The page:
A quarter of India’s lands turning into deserts

-By Arjuna Srinidhi

More than a quarter of the country is turning to desert, including the degradation of agricultural areas (ISRO, 2016).  Analyses of satellite images show India has about 32% of its land affected by degradation, of which desertification is a major component.

New areas in the northern state of Jammu and Kashmir and eastern Indian states like Orissa and Jharkhand turning arid, with nine states together accounting for nearly 24 percent of desertification.  In states like Jharkhand, Rajasthan, Delhi, Gujarat and Goa, more than 50 percent of land is under desertification

Desertification and land degradation are major threats to agriculture productivity

Desertification and land degradation are major threats to agricultural productivity. 
Photo: PTI

 

What is desertification?

Desertification is the process by which fertile land becomes desert, typically as a result of drought, deforestation, or inappropriate agriculture.

The degradation is a result of loss of vegetation due to deforestation, cutting beyond permissible limits, unsustainable fuel wood and fodder extraction, shifting cultivation, encroachment on forest lands, forest fires and overgrazing.  In India, the main culprit is water erosion (26 per cent) followed by degrading vegetation (nearly 9 per cent) and land or soil erosion due to wind.

As much as 105.19 million hectares (Mha) of the country’s total geographical area of 328.73 Mha is being degraded, while 82.18 Mha is undergoing desertification.  Rajasthan accounts for the most desertified land (23 Mha), followed by Gujarat, Maharashtra and Jammu and Kashmir (13 Mha each) and Orissa and Andhra Pradesh (5 Mha each).  68 per cent of the country is prone to drought, and this will be further heightened because of the impact of climate change, particularly in dry lands.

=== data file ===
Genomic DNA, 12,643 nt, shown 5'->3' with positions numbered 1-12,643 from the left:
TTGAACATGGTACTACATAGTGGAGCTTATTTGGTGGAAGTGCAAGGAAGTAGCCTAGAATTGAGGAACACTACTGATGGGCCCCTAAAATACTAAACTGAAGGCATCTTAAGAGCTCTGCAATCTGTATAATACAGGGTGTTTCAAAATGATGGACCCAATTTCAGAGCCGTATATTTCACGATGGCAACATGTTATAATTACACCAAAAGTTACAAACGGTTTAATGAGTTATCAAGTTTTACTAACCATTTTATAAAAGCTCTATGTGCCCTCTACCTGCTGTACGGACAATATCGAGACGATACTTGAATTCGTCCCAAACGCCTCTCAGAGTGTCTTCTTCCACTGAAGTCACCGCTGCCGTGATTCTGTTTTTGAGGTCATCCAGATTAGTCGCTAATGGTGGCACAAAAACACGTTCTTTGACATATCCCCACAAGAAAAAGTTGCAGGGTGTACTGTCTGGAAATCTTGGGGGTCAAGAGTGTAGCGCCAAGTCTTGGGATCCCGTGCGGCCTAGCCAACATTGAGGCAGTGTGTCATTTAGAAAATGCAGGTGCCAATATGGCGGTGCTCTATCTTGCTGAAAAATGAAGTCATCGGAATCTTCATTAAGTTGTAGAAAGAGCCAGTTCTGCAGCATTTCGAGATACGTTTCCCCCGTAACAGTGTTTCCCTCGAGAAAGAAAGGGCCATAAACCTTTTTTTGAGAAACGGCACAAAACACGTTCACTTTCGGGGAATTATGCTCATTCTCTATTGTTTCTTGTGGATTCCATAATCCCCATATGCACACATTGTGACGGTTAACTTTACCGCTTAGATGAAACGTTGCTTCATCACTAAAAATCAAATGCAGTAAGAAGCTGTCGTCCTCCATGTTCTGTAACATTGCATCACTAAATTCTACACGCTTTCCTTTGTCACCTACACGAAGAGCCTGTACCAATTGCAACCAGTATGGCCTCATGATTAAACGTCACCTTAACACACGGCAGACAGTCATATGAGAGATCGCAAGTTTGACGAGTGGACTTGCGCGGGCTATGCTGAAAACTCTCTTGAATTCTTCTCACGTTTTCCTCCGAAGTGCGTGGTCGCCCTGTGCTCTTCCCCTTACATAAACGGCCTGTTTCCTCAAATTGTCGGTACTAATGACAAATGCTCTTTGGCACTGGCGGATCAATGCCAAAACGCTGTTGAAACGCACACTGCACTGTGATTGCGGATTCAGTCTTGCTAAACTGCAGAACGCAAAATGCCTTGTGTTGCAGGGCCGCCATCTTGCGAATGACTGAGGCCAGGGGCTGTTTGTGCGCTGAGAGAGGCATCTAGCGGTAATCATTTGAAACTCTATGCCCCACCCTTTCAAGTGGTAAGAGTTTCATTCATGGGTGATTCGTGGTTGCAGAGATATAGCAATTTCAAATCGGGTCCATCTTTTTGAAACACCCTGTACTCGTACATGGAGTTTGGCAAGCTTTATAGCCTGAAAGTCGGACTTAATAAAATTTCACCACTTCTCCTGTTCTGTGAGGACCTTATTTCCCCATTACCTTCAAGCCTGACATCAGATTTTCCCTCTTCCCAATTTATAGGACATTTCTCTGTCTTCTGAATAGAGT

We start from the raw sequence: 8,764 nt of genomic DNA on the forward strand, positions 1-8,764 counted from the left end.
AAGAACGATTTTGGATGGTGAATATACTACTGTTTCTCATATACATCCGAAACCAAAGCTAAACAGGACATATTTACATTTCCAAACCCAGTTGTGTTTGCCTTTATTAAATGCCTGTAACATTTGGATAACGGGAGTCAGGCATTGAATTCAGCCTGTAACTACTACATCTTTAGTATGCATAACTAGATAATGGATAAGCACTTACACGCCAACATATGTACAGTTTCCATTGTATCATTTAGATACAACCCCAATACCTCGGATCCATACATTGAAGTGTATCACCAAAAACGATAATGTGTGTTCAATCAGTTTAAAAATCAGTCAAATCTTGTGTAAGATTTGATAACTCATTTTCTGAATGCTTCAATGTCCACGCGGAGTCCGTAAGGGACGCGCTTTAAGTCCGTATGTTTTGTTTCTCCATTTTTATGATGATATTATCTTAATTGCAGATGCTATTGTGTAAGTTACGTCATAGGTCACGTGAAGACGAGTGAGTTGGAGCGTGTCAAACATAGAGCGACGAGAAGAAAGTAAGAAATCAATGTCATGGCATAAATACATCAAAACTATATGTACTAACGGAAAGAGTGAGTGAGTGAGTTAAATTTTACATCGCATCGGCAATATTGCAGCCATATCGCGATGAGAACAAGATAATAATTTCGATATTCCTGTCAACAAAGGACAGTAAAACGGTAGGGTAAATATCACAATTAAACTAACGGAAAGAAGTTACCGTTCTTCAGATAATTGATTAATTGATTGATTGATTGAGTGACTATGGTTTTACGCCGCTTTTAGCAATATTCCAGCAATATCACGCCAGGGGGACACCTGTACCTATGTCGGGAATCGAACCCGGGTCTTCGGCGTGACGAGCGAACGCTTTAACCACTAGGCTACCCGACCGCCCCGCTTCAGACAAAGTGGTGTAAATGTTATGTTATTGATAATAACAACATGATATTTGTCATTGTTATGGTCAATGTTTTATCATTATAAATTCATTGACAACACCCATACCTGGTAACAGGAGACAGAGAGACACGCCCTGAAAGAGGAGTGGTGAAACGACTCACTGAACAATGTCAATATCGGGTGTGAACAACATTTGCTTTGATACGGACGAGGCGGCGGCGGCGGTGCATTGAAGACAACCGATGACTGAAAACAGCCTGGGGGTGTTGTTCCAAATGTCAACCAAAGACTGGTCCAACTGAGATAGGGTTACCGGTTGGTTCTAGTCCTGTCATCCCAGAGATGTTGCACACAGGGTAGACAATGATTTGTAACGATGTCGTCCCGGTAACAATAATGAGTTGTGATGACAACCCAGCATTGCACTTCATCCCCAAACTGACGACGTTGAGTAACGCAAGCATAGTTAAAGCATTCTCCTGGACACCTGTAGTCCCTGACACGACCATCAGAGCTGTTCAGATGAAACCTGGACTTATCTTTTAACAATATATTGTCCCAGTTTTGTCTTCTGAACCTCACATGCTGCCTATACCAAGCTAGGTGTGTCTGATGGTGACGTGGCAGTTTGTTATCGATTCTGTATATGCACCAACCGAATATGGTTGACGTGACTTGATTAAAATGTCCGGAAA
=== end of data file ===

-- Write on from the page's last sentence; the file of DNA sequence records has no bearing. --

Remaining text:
“Earlier, soil loss was a slow process which took millions of years. Now, we have managed to change that in just a few decades, but the natural time for the soil to regain what it loses is still as long. So we must take up stalling of degradation on priority”, says CP Rajendran, a senior scientist at the Jawaharlal Nehru Centre for Advanced Scientific Research (JNCASR)

Combatting desertification

India is signatory to the United Nations Convention on Combating Desertification (UNCCD). The country is committed to combat desertification and land degradation and intends to achieve land degradation neutral status by 2030.

India does not have a specific legislative framework or policy for combating desertification, however, the concern for arresting and reversing land degradation and desertification gets reflected in many of our national policies.  These include various programmes namely  Desert Development Programme; Integrated Wasteland Development; National Watershed Development Project for Rainfed Areas; Soil Conservation in the Catchment of River Valley Projects; National Afforestation Programme; Arid Zone Research; Mahatma Gandhi National Rural Employment Guarantee Scheme; National Rural Drinking Water Programme etc (Press Information Bureau, 2016).

India has managed to reclaim about 1.87mha of land that was under degradation in 2003-05 period, but that has been offset by nearly double the area of productive land (3.63mha) lost to degradation from then to 2011-13 (The Hindu, 2016).

WOTR’s efforts

Since its inception in 1993 WOTR has been in the forefront of mobilizing vulnerable communities in semi-arid and resource fragile regions to help themselves out of poverty by harvesting rainwater wherever it falls and regenerating the ecosystems they live in.

In its 24 years since inception, Watershed Organisation Trust has been involved in over 2098 villages for watershed development, natural resource management and climate change adaptation projects (direct implementation in 637 villages, CB support  in 851 villages and MELD support around  610 GP villages), covering over 1.37 million hectares, thus, impacting over 1.8 million people.

WOTR roots itself in Ecosystems Management as a means to reduce risks, mitigate the impact of extreme meteorological events, increase productivity, conserve biodiversity, improve the quality of life and stabilise and enhance nature based livelihoods.  It firmly believes that if water is the problem, watershed development is the only solution.

For its work on degraded lands across the country and transforming the lives of communities, WOTR was awarded the 2017 UNCCD award “Land for Life

Works Cited

ISRO. (2016). Space Applications Centre. Retrieved June 15, 2017, from ISRO: http://www.sac.gov.in/SACSITE/Desertification_Atlas_2016_SAC_ISRO.pdf

Press Information Bureau. (2016). Retrieved June 15, 2017, from PIB: http://www.pib.nic.in/newsite/backgrounders.aspx?relid=73081

The Hindu. (2016). Retrieved June 15, 2017, from http://www.thehindu.com/sci-tech/energy-and-environment/%E2%80%98Almost-30-per-cent-of-our-land-undergoing-degradation%E2%80%99/article14474590.ece

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